SOPHY, n.p. The name by which the King of Persia was long known in Europe—“The Sophy,” as the Sultan of Turkey was “The Turk” or “Grand Turk,” and the King of Delhi the “Great Mogul.” This title represented Sufi, Sàfavi, or Safi, the name of the dynasty which reigned over Persia for more than two centuries (1449–1722, nominally to 1736). The first king of the family was Isma’il, claiming descent from ’Ali and the Imams, through a long line of persons of saintly reputation at Ardebil. The surname of Sufi or Safi assumed by Isma’il is generally supposed to have been taken from Shaikh Safi-ud-din, the first of his more recent ancestors to become famous, and who belonged to the class of Sufis or philosophic devotees. After Isma’il the most famous of the dynasty was Shah Abbas (1585–1629).

c. 1524.—“Susiana, quae est Shushan Palatium illud regni Sophii.”—Abraham Peritsol, in Hyde, Syntagma Dissertt. i. 76.

1560.—“De que o Sufi foy contente, e mandou gente em su ajuda.”—Terceiro, ch. i.

„ “Quae regiones nomine Persiae ei regnantur quem Turcae Chislibas, nos Sophi vocamus.”—Busbeq. Epist. iii. (171).

1561.—“The Queenes Maiesties Letters to the great Sophy of Persia, sent by M. Anthonie Ienkinson.

“Elizabetha Dei gratia Angliae Franciae et Hiberinae Regina, &c. Potentissimo et inuictissimo Principi, Magno Sophi Persarum, Medorum, Hircanorum, Carmanorum, Margianorum, populorum cis et vltra Tygrim fluuium, et omnium intra Mare Caspium et Persicum Sinum nationum atque Gentium Imperatori salutem et rerum prosperarum foelicissimum incrementum.”—In Hakl. i. 381.

[1568.—“The King of Persia (whom here we call the great Sophy) is not there so called, but is called the Shaugh. It were dangerous to call him by the name of Sophy, because that Sophy in the Persian tongue is a beggar, and it were as much as to call him The great beggar.”—Geffrey Ducket, ibid. i. 447.]

1598.—“And all the Kings continued so with the name of Xa, which in Persia is a King, and Ishmael is a proper name, whereby Xa Ismael, and Xa Thamas are as much as to say King Ismael, and King Thamas, and of the Turkes and Rumes are called Suffy or Soffy, which signifieth a great Captaine.”—Linschoten, ch. xxvii.; [Hak. Soc. i. 173].


Sir Toby. Why, man, he’s a very devil: I have not seen such a firago …

“They say, he has been fencer to the Sophy.”—Twelfth Night, III. iv.

[c. 1610.—“This King or Sophy, who is called the Great Chaa.”—Pyrard de Laval, Hak. Soc. ii. 253.]

1619.—“Alla porta di Sciah Sofi, si sonarono nacchere tutto il giorno: ed insomma tutta la città e tutto il popolo andò in allegrezza, concorrendo infinita gente alla meschita di Schia Sofi, a far Gratiarum actionem.”—P. della Valle, i. 808.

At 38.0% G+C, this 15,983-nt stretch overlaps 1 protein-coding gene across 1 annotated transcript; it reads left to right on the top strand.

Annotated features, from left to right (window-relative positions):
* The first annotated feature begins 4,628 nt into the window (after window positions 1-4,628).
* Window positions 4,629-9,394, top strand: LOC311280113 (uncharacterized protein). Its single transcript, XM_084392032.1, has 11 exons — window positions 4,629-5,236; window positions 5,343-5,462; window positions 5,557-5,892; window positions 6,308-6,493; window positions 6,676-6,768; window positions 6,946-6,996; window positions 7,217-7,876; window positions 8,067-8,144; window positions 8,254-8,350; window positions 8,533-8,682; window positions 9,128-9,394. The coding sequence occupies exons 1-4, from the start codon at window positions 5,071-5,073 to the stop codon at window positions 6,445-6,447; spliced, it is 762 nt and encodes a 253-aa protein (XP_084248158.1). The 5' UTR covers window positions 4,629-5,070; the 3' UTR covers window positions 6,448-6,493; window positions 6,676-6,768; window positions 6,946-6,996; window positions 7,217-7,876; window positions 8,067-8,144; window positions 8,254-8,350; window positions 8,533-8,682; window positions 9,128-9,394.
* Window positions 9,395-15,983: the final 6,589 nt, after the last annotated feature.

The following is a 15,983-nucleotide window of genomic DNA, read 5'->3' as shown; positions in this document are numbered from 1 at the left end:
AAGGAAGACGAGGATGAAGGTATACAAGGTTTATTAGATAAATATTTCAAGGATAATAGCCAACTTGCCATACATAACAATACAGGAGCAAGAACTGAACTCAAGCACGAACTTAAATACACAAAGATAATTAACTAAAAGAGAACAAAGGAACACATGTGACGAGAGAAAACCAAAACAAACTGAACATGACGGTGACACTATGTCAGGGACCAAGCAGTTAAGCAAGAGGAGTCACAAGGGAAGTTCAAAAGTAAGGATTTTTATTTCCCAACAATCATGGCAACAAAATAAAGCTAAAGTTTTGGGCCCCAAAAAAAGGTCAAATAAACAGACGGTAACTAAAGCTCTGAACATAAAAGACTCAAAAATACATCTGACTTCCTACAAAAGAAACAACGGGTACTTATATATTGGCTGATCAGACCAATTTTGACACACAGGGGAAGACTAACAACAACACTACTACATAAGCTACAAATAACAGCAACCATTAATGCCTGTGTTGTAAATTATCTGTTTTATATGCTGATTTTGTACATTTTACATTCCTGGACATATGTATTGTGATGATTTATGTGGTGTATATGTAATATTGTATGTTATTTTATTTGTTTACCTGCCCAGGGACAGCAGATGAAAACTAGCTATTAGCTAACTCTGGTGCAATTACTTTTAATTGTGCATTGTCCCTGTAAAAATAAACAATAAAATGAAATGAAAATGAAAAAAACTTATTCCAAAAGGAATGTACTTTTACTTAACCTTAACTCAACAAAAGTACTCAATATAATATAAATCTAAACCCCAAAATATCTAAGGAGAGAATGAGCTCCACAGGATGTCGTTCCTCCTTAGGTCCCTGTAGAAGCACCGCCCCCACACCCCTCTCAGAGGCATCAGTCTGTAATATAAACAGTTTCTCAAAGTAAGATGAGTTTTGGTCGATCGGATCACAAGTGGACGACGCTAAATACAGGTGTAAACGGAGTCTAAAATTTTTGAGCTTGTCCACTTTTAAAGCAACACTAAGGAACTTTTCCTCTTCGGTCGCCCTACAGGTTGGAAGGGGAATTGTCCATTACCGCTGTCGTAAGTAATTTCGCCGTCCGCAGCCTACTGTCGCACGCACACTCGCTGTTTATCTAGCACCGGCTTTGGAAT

“Were it to bring the Great Turk bound in chains
Through France in triumph, or to couple up
The Sophy and great Prester-John together;
I would attempt it.”

Beaum. & Fletch., The Noble Gentleman, v. 1.

c. 1630.—“Ismael at his Coronation proclaim’d himself King of Persia by the name of Pot-shaw (Padshaw)- Ismael-Sophy. Whence that word Sophy was borrowed is much controverted. Whether it be from the Armenian idiom, signifying Wooll, of which the Shashes are made that ennobled his new order. Whether the name was from Sophy his grandsire, or from the Greek word Sophos imposed upon Aydar at his conquest of Trebizond by the Greeks there, I know not. Since then, many have called the Kings of Persia Sophy’s: but I see no reason for it; since Ismael’s son, grand and great grandsons Kings of Persia never continued that name, till this that now reigns, whose name indeed is Soffee, but casuall.”—Sir T. Herbert, ed. 1638, 286.

1643.—“Y avoit vn Ambassadeur Persien qui auoit esté enuoyé en Europe de la part du Grand Sophy Roy de Perse.”—Mocquet, Voyages, 269.


“As when the Tartar from his Russian foe,
By Astracan, over the snowy plains
Retires; or Bactrian Sophy, from the horns
Of Turkish crescent, leaves all waste beyond
The realm of Aladule, in his retreat
To Tauris or Casbeen. …”

Paradise Lost, x. 431 seqq.

1673.—“But the Suffee’s Vicar-General is by his Place the Second Person in the Empire, and always the first Minister of State.”—Fryer 338.

1681.—“La quarta parte comprehende el Reyno de Persia, cuyo Señor se llama en estos tiempos, el Gran Sophi.”—Martinez, Compendio, 6.

1711.—“In Consideration of the Company’s good Services … they had half of the Customs of Gombroon given them, and their

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